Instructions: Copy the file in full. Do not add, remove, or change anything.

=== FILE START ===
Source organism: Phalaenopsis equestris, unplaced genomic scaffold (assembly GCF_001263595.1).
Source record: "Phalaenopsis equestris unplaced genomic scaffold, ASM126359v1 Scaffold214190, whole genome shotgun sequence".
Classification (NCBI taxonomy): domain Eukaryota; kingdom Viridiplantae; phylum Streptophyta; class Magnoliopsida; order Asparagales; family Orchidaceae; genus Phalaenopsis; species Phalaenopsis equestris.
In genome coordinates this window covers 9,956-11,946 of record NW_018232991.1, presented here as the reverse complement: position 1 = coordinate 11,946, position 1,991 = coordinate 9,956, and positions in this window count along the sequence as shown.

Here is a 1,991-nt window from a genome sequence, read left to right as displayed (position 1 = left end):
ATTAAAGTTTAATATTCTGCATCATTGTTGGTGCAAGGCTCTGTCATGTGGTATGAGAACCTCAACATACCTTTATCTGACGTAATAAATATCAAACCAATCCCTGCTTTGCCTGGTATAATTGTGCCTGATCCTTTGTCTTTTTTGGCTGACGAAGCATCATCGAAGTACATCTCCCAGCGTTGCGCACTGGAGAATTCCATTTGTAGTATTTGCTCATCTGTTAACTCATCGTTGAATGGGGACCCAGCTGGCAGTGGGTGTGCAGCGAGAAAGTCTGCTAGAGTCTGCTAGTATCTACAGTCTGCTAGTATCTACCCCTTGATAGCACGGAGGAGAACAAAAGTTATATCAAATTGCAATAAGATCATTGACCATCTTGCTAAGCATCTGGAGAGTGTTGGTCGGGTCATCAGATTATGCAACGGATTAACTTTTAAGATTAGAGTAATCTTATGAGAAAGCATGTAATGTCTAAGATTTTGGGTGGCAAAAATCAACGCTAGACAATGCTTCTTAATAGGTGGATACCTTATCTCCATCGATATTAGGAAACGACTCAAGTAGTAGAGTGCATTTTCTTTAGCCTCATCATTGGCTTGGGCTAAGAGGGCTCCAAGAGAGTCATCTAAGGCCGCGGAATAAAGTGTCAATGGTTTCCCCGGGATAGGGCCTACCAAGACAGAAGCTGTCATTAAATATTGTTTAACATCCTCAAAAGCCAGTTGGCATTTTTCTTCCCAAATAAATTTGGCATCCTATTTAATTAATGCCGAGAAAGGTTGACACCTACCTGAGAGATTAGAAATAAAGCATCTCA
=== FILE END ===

Source organism: Phalaenopsis equestris, unplaced genomic scaffold (assembly GCF_001263595.1).
Source record: "Phalaenopsis equestris unplaced genomic scaffold, ASM126359v1 Scaffold214190, whole genome shotgun sequence".
Classification (NCBI taxonomy): domain Eukaryota; kingdom Viridiplantae; phylum Streptophyta; class Magnoliopsida; order Asparagales; family Orchidaceae; genus Phalaenopsis; species Phalaenopsis equestris.
In genome coordinates this window covers 9,956-11,946 of record NW_018232991.1, presented here as the reverse complement: position 1 = coordinate 11,946, position 1,991 = coordinate 9,956, and positions in this window count along the sequence as shown.

Here is a 1,991-nt window from a genome sequence, read left to right as displayed (position 1 = left end):
ATTAAAGTTTAATATTCTGCATCATTGTTGGTGCAAGGCTCTGTCATGTGGTATGAGAACCTCAACATACCTTTATCTGACGTAATAAATATCAAACCAATCCCTGCTTTGCCTGGTATAATTGTGCCTGATCCTTTGTCTTTTTTGGCTGACGAAGCATCATCGAAGTACATCTCCCAGCGTTGCGCACTGGAGAATTCCATTTGTAGTATTTGCTCATCTGTTAACTCATCGTTGAATGGGGACCCAGCTGGCAGTGGGTGTGCAGCGAGAAAGTCTGCTAGAGTCTGCTAGTATCTACAGTCTGCTAGTATCTACCCCTTGATAGCACGGAGGAGAACAAAAGTTATATCAAATTGCAATAAGATCATTGACCATCTTGCTAAGCATCTGGAGAGTGTTGGTCGGGTCATCAGATTATGCAACGGATTAACTTTTAAGATTAGAGTAATCTTATGAGAAAGCATGTAATGTCTAAGATTTTGGGTGGCAAAAATCAACGCTAGACAATGCTTCTTAATAGGTGGATACCTTATCTCCATCGATATTAGGAAACGACTCAAGTAGTAGAGTGCATTTTCTTTAGCCTCATCATTGGCTTGGGCTAAGAGGGCTCCAAGAGAGTCATCTAAGGCCGCGGAATAAAGTGTCAATGGTTTCCCCGGGATAGGGCCTACCAAGACAGAAGCTGTCATTAAATATTGTTTAACATCCTCAAAAGCCAGTTGGCATTTTTCTTCCCAAATAAATTTGGCATCCTATTTAATTAATGCCGAGAAAGGTTGACACCTACCTGAGAGATTAGAAATAAAGCATCTCA